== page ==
Applying philosophy to excel in chemical engineering

Published: May 1, 2023

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Max Bobbin (Marlayna Demond '11/UMBC)

Max Bobbin 

Degree: B.S., Chemical Engineering; B.A., Philosophy
Hometown: Joppa, MD
Post-grad plans: Ph.D. in chemical engineering, University of Delaware

Max Bobbin may still be an undergraduate, but he’s already made significant research contributions in the Artificial Intelligence and Theory-Oriented Molecular Science (ATOMS) lab, led by Tyler Josephson, assistant professor of chemical, biochemical, and environmental engineering. Bobbin was the first in the research group to develop expertise in the programming language Lean. He took on a leadership role, teaching other lab members, including Josephson, about new ways to use Lean. He also selected appropriate projects for new team members, helped the group prepare for Josephson’s parental leave, and initiated new directions for the lab’s work.

Bobbin believes his additional philosophy major supported his engineering work in important ways. “For an engineer, the most important skills are problem-solving, critical thinking, and communication,” he says, “and philosophy is a major built around those three ideas.”

Bobbin also served as vice president of the UMBC American Institute of Chemical Engineers (AIChE) student chapter and led UMBC to the AIChE Jeopardy national championship in 2022.

Group photo of five people in professional attire, the one in the center holding a certificate
UMBC’s Chemical Engineering Jeopardy National Championship team and their advisor (l-r): Max Bobbin, Catherine Wraback, Neha Raikar (advisor), Colin Jones, and Pavan Umashankar. (Image courtesy of CBEE)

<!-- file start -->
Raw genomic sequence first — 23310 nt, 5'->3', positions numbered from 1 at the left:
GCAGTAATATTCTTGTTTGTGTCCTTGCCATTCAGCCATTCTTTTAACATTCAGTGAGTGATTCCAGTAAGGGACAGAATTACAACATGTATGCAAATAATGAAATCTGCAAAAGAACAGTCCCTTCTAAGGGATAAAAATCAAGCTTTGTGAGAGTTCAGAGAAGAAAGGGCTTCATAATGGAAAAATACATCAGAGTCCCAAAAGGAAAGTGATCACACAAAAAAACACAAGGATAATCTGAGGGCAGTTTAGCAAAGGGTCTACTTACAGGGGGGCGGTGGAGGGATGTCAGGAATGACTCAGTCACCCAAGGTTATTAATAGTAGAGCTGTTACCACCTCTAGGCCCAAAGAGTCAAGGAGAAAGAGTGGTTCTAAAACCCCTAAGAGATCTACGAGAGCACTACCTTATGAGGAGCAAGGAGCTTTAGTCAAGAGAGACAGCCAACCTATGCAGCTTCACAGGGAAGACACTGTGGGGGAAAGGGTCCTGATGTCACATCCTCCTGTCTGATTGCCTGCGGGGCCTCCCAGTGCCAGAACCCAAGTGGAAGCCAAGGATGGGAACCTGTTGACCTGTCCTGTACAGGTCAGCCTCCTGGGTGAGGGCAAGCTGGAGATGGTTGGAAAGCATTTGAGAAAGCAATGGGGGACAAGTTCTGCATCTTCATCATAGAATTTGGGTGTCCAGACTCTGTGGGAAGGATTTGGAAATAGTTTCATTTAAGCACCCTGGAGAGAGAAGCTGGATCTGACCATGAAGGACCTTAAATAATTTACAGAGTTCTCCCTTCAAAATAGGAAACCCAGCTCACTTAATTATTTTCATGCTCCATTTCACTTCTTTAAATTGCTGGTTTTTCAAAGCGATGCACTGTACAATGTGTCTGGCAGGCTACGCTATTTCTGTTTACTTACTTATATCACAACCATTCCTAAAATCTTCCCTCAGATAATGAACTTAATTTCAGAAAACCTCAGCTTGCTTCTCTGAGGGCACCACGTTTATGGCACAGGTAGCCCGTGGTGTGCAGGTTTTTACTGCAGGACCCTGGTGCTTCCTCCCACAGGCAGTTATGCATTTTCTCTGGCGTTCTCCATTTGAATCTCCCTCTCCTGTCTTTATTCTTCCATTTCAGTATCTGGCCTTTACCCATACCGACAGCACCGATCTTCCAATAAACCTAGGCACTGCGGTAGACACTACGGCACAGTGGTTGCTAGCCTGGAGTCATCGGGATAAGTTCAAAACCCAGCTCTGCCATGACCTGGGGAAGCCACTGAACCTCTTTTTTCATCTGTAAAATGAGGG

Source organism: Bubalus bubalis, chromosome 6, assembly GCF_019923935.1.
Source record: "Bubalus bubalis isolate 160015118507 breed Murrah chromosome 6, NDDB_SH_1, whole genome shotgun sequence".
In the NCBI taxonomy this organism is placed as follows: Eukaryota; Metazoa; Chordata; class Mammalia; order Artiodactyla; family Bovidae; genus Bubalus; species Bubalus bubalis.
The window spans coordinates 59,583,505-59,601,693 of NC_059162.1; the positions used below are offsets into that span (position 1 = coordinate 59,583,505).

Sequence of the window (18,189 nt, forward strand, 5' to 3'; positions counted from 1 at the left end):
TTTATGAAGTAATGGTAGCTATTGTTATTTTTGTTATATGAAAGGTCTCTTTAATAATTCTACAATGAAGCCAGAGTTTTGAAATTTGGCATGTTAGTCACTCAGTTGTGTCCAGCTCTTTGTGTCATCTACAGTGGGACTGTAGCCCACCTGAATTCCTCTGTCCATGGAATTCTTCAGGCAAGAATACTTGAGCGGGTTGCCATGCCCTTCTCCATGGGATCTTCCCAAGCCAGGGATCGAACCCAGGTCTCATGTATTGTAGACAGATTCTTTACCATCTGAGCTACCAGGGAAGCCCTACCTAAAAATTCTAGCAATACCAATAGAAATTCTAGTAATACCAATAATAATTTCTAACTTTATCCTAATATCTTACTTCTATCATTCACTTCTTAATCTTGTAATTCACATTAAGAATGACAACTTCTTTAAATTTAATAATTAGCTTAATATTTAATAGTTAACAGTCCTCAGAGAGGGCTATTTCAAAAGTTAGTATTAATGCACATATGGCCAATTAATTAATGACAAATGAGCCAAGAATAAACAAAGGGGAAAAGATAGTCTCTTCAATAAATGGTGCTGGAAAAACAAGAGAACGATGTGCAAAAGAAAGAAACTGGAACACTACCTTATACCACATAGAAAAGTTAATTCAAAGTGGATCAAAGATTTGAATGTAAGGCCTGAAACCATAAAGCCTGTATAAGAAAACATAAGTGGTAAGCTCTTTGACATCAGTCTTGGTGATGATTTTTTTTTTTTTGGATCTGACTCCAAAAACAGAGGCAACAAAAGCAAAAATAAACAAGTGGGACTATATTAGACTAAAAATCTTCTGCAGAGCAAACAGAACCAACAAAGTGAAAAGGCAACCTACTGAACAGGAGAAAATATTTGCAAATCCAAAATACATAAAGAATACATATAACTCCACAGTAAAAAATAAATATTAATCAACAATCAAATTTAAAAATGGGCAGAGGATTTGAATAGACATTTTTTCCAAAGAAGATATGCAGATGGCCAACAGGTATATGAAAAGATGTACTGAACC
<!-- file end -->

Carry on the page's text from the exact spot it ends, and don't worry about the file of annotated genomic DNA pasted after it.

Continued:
What has been the best part of your UMBC experience?

“My first American Institute of Chemical Engineers Jeopardy competition was nationals in 2021, where we placed second. I worked very hard to make sure we were ready when we went back to nationals in 2022, because I wanted to bring back first place for UMBC. Our practice paid off, and after a tough final round, we won first place at nationals. I enjoyed attending the conferences and the opportunities to network, but competing is my favorite memory because it was the best representation of how well UMBC students work together to achieve their goals.”

Is there a particular academic achievement you’re most proud of?

“In the first couple of months after I joined the Josephson lab, I spent a considerable amount of time learning more about higher level math and coming to our weekly meetings with new information to teach the rest of the group. In the summer, I made my first breakthrough and moved into a leadership role in the group. This project helped me hone my skills relating to learning new subjects, leading a project, and leading a group of people in a new field of study. Plus, it gave me confidence as I continue doing research for my Ph.D.”

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